4. If you are planning to develop a site, make sure you obtain a right to use and reproduce all plans, drawings etc for which planning consent is to be or has been granted.  Those plans will be protected by the Copyright Act 1988 and the owner of the copyright may take action against you if it has not consented to its plans being used or copied by you.  If such a claim is successful, it may result in damages and/or an injunction preventing use of the plans and could mean a fresh planning permission must be sought.
  5. Recent cases have highlighted the importance of complying with statutory duties on sales of land whether the sales are effected by local authorities or charity trustees.  In the case of a local authority, s123 of the Local Government Act 1972 requires the authority to obtain best value on sale.  The same duty applies to charity trustees under the Charities Act 2011.  These duties potentially offer to disgruntled third parties an opportunity to challenge a sale.  If successful, a challenge may result in a transaction being unravelled (although some protection is afforded to buyers under both pieces of legislation) and/or, in the case of charity trustees, regulatory action being taken against the trustees.
  6. A recent case has demonstrated that a transaction clause intended to limit a trustee’s liability to the extent of the trust’s net assets must specifically include reference to any pre-contract representations made by or on behalf of a trustee during the transaction negotiations.  If it does not do so then a trustee’s personal liability may not be limited at all in relation to a claim for misrepresentation.  Unfortunately that was the result for the trustees concerned in a case decided in February 2017 regarding a claim for misrepresentation worth £1m+ in damages.
  7. One way to try to get rid of restrictive covenants affecting your land is to make an application to the Lands Chamber of the Upper Tribunal under s84 of the Law of Property Act 1925 to discharge or modify those covenants if (a) they are now obsolete or (b) they impede a reasonable use of the land or (c) all of the people who can enforce the covenants agree by their actions that the covenants are no longer relevant or (d) no injury would be caused by the covenants being either discharged or modified.  The procedural hurdles can be cumbersome since formal notice must be served on all those who would potentially be affected by the discharge/modification of the covenant and, if the application is successful, compensation may have to be paid.  As you would expect, such cases are decided on their particular facts.  Recent examples follow.  In March 2017, an applicant failed to persuade the court that it should discharge a covenant affecting its holiday bungalow because the court’s view was that if it did discharge it then that would be “the thin end of the wedge” leading to a change in the character of the surrounding development.  The covenant in question (which reflected a planning condition to which the bungalow was also subject) prevented occupation of the bungalow during certain weeks of the year and other than as holiday accommodation.  Conversely, in 2013 it was decided that a covenant preventing land from being used other than for agricultural use/riding school/livery purposes could be discharged allowing the land to be developed for 4 new houses.  The reason given for that decision was that the court had not been persuaded by the objector (who was itself a housebuilder) that the covenant secured any “practical benefits of substantial value or advantage” to the objector.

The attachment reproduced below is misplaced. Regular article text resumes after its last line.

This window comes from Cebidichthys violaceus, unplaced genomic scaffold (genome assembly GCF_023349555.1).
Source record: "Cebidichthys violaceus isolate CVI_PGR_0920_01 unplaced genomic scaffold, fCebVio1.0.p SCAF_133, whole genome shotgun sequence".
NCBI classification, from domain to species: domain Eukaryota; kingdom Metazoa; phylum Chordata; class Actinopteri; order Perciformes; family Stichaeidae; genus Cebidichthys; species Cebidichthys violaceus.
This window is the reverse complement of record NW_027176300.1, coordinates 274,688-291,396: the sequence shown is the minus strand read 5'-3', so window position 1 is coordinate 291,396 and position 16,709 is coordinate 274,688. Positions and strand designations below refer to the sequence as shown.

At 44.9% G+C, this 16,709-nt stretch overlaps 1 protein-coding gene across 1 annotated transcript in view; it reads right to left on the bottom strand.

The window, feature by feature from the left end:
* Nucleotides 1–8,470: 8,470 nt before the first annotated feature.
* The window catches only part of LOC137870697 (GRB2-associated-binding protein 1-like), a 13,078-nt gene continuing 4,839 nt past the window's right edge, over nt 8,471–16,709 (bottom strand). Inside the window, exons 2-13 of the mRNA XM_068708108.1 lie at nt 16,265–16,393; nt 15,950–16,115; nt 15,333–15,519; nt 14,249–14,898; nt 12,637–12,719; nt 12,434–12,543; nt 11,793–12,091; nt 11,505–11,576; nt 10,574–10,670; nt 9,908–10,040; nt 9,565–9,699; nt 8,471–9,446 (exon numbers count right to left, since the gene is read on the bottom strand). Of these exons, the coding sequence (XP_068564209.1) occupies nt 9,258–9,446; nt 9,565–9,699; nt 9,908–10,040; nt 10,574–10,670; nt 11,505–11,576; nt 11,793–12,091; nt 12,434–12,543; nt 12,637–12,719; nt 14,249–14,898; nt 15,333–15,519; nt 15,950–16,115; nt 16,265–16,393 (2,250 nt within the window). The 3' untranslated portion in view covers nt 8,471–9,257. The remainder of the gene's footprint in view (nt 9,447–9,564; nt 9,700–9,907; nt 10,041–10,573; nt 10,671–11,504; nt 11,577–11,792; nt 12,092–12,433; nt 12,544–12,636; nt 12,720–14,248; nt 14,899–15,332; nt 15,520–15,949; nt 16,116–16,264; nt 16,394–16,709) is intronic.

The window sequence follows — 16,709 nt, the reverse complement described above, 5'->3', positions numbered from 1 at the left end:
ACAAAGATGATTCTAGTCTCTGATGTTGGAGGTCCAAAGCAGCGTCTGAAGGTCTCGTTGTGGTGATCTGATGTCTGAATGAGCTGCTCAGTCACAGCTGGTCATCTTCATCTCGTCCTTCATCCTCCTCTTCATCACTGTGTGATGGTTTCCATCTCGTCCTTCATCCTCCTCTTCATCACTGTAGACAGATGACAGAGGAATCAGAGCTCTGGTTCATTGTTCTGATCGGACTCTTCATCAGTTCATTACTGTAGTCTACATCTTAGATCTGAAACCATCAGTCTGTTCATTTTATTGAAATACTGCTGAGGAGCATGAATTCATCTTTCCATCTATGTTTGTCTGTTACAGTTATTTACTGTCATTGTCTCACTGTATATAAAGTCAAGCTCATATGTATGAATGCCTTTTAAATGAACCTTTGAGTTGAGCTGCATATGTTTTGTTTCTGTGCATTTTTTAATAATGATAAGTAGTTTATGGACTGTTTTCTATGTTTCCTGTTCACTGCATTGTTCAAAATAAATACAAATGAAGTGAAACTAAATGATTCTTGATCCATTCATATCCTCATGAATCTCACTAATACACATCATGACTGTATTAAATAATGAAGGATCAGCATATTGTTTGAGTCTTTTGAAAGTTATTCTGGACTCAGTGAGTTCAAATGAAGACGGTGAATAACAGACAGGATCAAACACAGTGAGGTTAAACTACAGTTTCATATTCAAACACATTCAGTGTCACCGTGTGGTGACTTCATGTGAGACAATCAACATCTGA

8. Group company reorganisations, for example, might at one point have included leases being assigned from tenant to guarantor, but not any more.  In 2016, the court found that such an assignment of mainly post 1 January 1996 leases was void.  The decision has been widely criticised, but remains law.  An appeal due to take place in May 2017, which may well have reversed the decision, will not now be heard as the parties settled out of court.  Where such assignments have already taken place, we would recommend that the situation be reviewed and regularised going forward.